The Book of Nonsense
by David Michael Slater
Product Description: The book is ancient, ravaged and full of utter nonsense. But the moment it enters Daphna and Dexter's lives, bizarre things begin to happen. Why is their father, who found the book, suddenly so distant? Is the old man who took it from him some kind of hypnotist? Why is a giant, red-eyed boy menacing them? And what does their thirteenth birthday have to do with all this? Daphna and Dexter can't stand each other, but they'll have to work together to learn the truth about the Book of Nonsense - before their lives come apart completely.
It’s hard to imagine this as an exciting childrens’ book. The majority of the action takes place in an antiquarian bookstore and an old folks’ home. Yet The Book of Nonsense seems to be doing quite well, with only 4 and 5 star ratings on Amazon.com and many positive comments on LibraryThing. So David Michael Slater must be doing something right.
Unfortunately, I didn’t dig this book at all. Daphna and Dexter are twin siblings, but they seem to be absolutely without that “twin connection.” I can absolutely understand that they don’t like each other – my brother and I fought constantly as kids – but they don’t seem to share any positive experiences from their past, and that’s strange. My brother and I were constantly at each others’ throats, but we also played together daily and shared interests. Daphna and Dexter share no interests and seem to have no compassion for each other. They could easily be two people who happen to be in the same class at school and just dislike each other. I mean, they don’t even join together to gang up on their father. They never act as a unit. That just seems so weird to me.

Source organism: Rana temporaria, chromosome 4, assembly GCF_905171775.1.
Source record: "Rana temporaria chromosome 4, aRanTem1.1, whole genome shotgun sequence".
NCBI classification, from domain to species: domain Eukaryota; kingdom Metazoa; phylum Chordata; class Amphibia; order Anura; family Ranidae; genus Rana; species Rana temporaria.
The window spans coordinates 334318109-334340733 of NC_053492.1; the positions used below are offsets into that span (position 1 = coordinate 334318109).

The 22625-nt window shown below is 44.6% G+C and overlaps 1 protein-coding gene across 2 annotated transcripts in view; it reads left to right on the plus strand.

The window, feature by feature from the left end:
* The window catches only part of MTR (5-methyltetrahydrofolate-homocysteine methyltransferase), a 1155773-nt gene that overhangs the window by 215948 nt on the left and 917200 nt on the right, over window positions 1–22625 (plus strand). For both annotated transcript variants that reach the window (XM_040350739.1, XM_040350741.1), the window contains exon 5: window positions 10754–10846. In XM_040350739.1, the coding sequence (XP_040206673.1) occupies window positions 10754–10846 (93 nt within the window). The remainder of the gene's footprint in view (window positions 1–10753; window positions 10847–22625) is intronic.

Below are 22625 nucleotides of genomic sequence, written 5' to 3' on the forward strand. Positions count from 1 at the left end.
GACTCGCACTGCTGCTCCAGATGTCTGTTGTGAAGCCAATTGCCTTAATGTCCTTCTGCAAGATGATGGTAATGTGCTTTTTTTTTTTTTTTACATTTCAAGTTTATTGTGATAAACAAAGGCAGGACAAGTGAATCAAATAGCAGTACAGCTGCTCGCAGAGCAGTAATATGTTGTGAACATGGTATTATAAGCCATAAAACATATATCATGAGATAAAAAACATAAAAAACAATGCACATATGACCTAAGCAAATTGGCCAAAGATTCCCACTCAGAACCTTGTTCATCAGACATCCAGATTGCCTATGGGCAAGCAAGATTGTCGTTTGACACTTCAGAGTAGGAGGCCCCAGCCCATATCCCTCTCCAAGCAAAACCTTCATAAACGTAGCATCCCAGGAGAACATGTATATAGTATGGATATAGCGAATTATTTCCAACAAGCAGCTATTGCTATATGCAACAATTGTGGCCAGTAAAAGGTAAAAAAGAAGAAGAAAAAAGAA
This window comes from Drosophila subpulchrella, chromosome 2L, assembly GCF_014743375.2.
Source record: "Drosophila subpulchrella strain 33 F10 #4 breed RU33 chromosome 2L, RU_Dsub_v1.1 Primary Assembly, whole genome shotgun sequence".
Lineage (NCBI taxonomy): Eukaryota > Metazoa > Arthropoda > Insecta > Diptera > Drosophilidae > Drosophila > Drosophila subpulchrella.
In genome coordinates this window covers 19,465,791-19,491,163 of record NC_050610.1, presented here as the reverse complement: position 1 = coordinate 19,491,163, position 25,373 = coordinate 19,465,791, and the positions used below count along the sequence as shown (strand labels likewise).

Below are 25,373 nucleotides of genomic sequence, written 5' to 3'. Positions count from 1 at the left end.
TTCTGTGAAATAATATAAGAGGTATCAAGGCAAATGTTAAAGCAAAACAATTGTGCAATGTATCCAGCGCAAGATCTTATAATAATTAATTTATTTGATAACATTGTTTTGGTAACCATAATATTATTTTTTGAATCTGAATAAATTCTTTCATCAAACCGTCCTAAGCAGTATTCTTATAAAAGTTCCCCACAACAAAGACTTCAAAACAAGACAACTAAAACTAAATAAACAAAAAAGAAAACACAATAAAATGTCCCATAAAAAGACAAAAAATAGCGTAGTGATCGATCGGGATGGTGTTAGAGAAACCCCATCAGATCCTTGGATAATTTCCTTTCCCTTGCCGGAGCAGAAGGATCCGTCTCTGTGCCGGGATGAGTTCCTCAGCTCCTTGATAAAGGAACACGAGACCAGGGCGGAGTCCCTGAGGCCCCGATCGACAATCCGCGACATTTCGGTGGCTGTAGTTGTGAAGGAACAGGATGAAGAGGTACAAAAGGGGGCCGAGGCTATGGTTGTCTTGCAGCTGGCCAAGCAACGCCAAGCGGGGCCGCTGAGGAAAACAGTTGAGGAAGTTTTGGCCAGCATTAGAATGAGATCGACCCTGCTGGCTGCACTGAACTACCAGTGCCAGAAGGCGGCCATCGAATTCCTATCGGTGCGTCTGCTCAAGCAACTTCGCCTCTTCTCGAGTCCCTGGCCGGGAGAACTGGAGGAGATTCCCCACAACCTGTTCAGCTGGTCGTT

The story drags, too. The plot itself moves fairly quickly, but much of the book is spent inside the heads of Daphna and Dexter as they complain bitterly about how unjust the world is, or how angry they are at each other. Dexter will say something, and then Daphna will stew about how rude his words are before replying. So a scene that would only last a few sentences gets dragged out to a whole page.
On the plus side, it was nice to see Daphna volunteering to read at an old folks’ home. When was the last time I read a childrens’ book where a main character did something charitable? Old Man Rash, the villain, has the ability to take over the vision of another person. Essentially, he sees through their eyes. That’s such a gross superpower. But it’s also kinda cool.